If I’m guilty of romanticizing anything, it’s the past. Not my own past, mind you — s**t no. Like most folks, I’m all too aware of the many heaps of dung I had to trod through to get to the rose garden of the present, so I’m very happy in the here and now. I don’t want to go back to, say, 1984, and remember how broke, clueless, clueless, broke and broke I was.

What I romanticize is a past I didn’t even live through: the years just before the Japanese bombed Pearl Harbor and just after the Dodgers left Brooklyn – a span of about 20 years from the late ‘30s through the late ‘50s.

My interest in that era is rooted almost entirely in its literature, music, fashion and film, specifically in terms of noir culture. I have no particular affection for the socio-political climate of those years, soiled as they were by war, McCarthyism, Jim Crow and repression on multiple levels, including the personal. The poor souls back then had to lurch along without the creature comforts we take for granted now, whether it’s air conditioning, iPhones, microwave ovens, robotic vacuum cleaners, electric foot massagers, whatever, and to me that’s a horror show, man.

But the entertainment and popular culture back then were pretty amazing. The music was among the best ever made, and I spend countless hours consuming it – mainly jazz from Thelonious Monk, Dizzy Gillespie, Lester Young, Stan Getz, Miles Davis, Dave Brubeck, Charlie Parker, Duke Ellington, Chet Baker, Wes Montgomery, Art Blakey and John Coltrane, but also pop/jazz from singers like Ella Fitzgerald, Frank Sinatra, Billie Holiday and Dinah Washington.

Movies of the era were equal parts style and grit, romance and cynicism, both in love with Hollywood formulas and contemptuous of them. More than a few critics have written themselves into a coma detailing how filmmakers of the era reinvented the rules in terms of storytelling, character development and cinematography. If you’re not a fan of old movies, go download “The Maltese Falcon” or “Vertigo” or “Sunset Boulevard” or “Citizen Kane” or “Rear Window” or “Casablanca” or “Double Indemnity” or “On the Waterfront.” I defy you not to be hypnotized by the terse dialogue, the plot twists, the look, feel and mood of many of those pictures, with their menacing shadows and hidden corners and grainy black-and-white canvases. You can almost feel the double-cross in play as the camera closes in and the music does a slow sizzle.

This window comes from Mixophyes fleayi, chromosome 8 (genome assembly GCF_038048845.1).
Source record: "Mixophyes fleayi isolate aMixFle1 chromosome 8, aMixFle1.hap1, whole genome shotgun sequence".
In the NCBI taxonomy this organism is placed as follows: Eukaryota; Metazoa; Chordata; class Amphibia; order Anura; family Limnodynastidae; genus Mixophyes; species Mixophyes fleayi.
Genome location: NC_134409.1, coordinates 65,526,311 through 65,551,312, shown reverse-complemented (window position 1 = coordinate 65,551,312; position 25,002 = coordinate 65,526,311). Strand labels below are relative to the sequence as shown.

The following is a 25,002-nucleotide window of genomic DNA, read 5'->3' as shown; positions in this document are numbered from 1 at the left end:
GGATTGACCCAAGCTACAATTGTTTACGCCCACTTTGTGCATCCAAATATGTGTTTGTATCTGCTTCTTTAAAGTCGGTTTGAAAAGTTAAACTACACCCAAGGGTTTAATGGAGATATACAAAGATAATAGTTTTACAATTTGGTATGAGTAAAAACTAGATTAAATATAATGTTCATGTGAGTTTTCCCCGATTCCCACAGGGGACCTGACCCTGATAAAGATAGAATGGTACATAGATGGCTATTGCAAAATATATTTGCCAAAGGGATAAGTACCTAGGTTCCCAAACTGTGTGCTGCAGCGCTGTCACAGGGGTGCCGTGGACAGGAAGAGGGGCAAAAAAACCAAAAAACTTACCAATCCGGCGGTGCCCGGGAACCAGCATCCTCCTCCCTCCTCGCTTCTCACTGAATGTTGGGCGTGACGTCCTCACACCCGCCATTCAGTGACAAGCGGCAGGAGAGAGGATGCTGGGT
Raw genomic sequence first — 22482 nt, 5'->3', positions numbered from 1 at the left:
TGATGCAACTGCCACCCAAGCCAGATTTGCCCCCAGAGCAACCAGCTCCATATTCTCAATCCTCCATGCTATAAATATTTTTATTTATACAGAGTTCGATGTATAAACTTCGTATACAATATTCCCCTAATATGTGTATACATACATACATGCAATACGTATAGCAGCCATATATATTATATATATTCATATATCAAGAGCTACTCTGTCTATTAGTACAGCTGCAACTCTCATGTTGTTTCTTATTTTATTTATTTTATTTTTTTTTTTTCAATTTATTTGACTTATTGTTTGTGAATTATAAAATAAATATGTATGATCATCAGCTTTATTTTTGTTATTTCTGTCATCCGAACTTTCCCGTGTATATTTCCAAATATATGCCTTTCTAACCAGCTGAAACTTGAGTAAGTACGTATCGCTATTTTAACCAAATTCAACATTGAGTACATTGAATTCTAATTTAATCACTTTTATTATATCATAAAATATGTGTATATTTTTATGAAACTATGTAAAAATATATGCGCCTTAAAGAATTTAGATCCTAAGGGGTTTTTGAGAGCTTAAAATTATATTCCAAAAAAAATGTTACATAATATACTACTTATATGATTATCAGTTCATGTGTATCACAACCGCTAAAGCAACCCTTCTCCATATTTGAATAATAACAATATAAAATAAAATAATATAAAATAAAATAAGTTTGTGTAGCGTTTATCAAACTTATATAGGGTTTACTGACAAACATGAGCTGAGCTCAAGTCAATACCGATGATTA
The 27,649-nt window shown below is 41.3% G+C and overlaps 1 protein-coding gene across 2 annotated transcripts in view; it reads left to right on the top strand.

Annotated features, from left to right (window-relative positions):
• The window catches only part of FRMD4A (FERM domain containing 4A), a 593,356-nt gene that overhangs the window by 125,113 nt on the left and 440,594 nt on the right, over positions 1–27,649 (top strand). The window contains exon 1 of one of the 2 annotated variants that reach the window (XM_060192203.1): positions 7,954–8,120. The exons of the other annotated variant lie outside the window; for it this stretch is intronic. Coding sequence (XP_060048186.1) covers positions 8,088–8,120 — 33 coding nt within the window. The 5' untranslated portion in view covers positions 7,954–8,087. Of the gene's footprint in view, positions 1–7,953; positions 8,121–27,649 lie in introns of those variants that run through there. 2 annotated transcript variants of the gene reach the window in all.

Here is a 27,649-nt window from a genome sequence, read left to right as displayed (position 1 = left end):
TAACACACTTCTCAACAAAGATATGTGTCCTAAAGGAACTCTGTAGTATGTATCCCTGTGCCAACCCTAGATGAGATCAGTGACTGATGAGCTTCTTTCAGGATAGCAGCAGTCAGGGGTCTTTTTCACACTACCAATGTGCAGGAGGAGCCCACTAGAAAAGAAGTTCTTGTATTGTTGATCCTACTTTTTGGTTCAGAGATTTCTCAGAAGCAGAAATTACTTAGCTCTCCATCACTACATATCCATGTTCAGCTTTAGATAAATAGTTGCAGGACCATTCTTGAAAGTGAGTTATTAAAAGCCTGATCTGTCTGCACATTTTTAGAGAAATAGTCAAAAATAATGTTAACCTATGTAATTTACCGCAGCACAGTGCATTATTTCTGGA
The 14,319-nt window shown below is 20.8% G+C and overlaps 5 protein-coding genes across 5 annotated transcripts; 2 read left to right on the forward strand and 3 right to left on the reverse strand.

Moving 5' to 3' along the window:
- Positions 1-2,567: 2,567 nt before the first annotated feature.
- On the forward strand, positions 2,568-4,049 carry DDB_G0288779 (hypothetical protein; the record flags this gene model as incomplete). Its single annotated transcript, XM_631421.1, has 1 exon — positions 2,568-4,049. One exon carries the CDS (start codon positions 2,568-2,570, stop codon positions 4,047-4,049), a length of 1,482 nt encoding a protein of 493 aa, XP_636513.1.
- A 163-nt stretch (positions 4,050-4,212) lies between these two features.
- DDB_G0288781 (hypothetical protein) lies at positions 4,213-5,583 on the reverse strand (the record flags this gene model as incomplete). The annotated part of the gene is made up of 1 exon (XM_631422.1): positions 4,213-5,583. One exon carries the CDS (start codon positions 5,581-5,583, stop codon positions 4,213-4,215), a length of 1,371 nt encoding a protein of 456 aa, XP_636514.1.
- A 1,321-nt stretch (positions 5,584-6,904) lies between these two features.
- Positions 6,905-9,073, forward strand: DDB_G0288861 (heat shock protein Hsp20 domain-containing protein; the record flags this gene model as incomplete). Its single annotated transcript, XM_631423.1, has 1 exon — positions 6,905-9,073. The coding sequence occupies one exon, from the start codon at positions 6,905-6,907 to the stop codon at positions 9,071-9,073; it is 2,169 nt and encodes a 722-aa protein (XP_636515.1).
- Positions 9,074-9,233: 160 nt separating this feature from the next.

An even bigger weakness of mine is the literature of the era. I could probably spend the rest of my days just reading the detective novels of Raymond Chandler, Dashiell Hammett, Chester Himes and Ross MacDonald, or the savage tales of Flannery O’Connor and Jim Thompson, or the hardboiled pulp of James M. Cain and Mickey Spillane.

It all falls into the category of noir, and I’m stupid in love with it. I’m such a fanatic of all things noir that I even got excited once when my kids watched an episode of “Spongebob Squarepants” where the characters suddenly shifted to black-and-white and started talking like Mike Hammer after a slug of gin.

I’ve taken a stab at writing noir fiction, and I’ll share some of that work on this site in the future. Whether the stories are good or bad I’ll let others judge. But they’re a hell of a lot of fun to write.

Since noir is as much about the look as the words and the sounds, I wanted this website to have a certain landscape. In that spirit, I’ll be featuring a lot of my wife Susan’s black-and-white photos. She has a good eye for images that reflect something mysterious or foreboding. You’ll find them accompanying some of my posts. You can also link to Susan’s photos on the main menu.

Just tread carefully as you navigate the site. You never know when you’ll stumble across a shamus packing heat or a platinum blonde bearing a grudge…

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